So when I tasted this wine and tasted the Pork belly with miso, ponzu, caviar of aubergine (eggplant) cucumber and gomasio, this South African Stellenbosch would sit pretty well. I needed to find some force and strength, fruit, heat an freshness and Boschkloof had it all......
So Boschkloof who are they......?
The farm as they call it is situated on about 8 kilometres from Stellenbosch. It holds 25 hectares of vines divided under, Chardonnay, Sauvignon blanc, Merlot, Cabernet Sauvignon and Syrah. Although I am elaborating a white wine here, Stellenbosch is predominately known for its red wines as Cabernet sauvignon and Merlot are the most planted grapes. Stellenbosch lays only about 40 kilometres from Cape town. Stellenbosch was founded by commander Simon Van Der Stell in 1679 as a new settlement for the Dutch colonies of the Cape of Good Hope.
Free burgher farmers were released from their duties in the Dutch East India company and along with new settlers begin to work their own land.
Past records name the farm as Schuldpadvlei and later as Goedgelegen. The present name of Boschkloof is derived from the appearance of a natural ravine or kloof on the farm. It is overgrown with trees and bushes and many wild life reside there, such as deer, porcupine, mongoose, game fowl to name a few.
The farm has a topography with rolling hills with the Helderberg and Stellenbosch mountains as a backdrop. The soil is made up of Hutton top soil with deeper layers of shale, gravel and clay. Summer day time temperatures are high but thanks to the cool and fresh nights, permits the grape to rest and keeps its much needed freshness (acids).
Thanks to the relative average size of the vineyard, there is much space for manoeuvre and work the land with respect, balance and consideration, to achieve a balanced vine growth producing healthy good fruits.
South Africa facts and figures.
- Today South Africa exports about 450 million litres of wine
- There about 100,000 hectares of vine in South Africa.
- South Africa is committed to sustainable wine farming.
- South Africa is the 9th largest producer in the world
- Chenin blanc is the most widely planted variety in South Africa.
Price: €9 $10 £7
Visual: A warm but slightly green tint colour with reflections of yellow. Young fresh and sizzling is what this wine gives you. A perfect limpidity and a good reflection, giving away some good acids present in the wine. Its young/youthful appearance indicates that it is a wine also to be consumed young and not meant really to lay down for a long time, well that is the impression I got by observing the wine.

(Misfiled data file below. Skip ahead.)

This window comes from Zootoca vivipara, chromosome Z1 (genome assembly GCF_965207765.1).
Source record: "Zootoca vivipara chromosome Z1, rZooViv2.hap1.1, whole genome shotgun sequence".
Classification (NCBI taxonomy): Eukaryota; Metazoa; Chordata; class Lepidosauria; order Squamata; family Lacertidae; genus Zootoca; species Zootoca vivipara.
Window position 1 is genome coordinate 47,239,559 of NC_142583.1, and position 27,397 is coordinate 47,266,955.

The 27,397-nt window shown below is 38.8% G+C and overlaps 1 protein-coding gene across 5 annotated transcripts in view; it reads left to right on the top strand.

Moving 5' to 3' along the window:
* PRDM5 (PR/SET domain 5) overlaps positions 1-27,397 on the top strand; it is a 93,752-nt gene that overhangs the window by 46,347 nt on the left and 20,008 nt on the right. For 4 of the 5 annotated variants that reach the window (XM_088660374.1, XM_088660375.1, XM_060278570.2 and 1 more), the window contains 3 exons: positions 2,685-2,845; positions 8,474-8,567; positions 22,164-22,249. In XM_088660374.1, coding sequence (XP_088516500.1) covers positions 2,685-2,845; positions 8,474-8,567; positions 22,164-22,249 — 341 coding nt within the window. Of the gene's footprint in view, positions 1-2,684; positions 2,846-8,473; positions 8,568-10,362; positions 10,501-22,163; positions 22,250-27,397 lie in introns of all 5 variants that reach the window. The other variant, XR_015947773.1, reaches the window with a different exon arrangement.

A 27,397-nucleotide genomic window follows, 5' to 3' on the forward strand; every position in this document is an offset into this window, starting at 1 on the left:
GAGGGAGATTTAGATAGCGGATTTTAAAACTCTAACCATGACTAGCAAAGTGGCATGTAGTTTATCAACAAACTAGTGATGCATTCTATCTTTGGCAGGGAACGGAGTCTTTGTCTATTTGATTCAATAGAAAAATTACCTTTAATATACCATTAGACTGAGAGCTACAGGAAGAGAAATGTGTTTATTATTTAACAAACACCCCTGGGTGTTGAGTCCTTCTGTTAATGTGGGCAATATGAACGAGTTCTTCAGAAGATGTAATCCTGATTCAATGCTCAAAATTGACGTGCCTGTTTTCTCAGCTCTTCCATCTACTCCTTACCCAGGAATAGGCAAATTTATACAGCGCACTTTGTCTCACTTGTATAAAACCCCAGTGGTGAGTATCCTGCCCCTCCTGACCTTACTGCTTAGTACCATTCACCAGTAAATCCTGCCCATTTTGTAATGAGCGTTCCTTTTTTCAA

Nose: The nose is attacked straight away with many smells, of fruits, fleshy and juicy (melons and pears), lots of freshness of citruses and acids. The oak is firmly present and invades the nose with smells of spice and little vanilla. It smells power and youth, excitement and adventure, a wine that will sit well with pork belly.
Palate: The attack on the palate is fresh, slight oily/ buttery, with warm juicy fruits and freshness of the acidity. The oily feel little by little disappears to end up quite tight as a wine, indicating to me that the oak isn't new or that that wine has only be temporarily oaked or, split, meaning part tank part oak. It lingers on for some time but not to long.
Conclusion: A very pleasant wine to match along with white style meat, as pork, chicken and of course fleshy meaty fish. It has a good richness to it and not to warm and lazy, the acidity is well present which makes this wine pretty enjoyable to drink. At the price it stands it is thumbs up for value for money. A nice example of good South African wine, made with intention and vision. A little lack of complexity might be my only note but then it might not have been the intention of the house to look that far. Definitely worth a case of two for the cellar.
Score: I rate this wine 18.50/20 85/100 (rated as a very good wine)
18-18.9 very good wine
17-17.9 good wine
16-16.9 fair wine
15-15.9 drinkable wine
14-14.9 acceptable wine
Until next time please do drink responsibly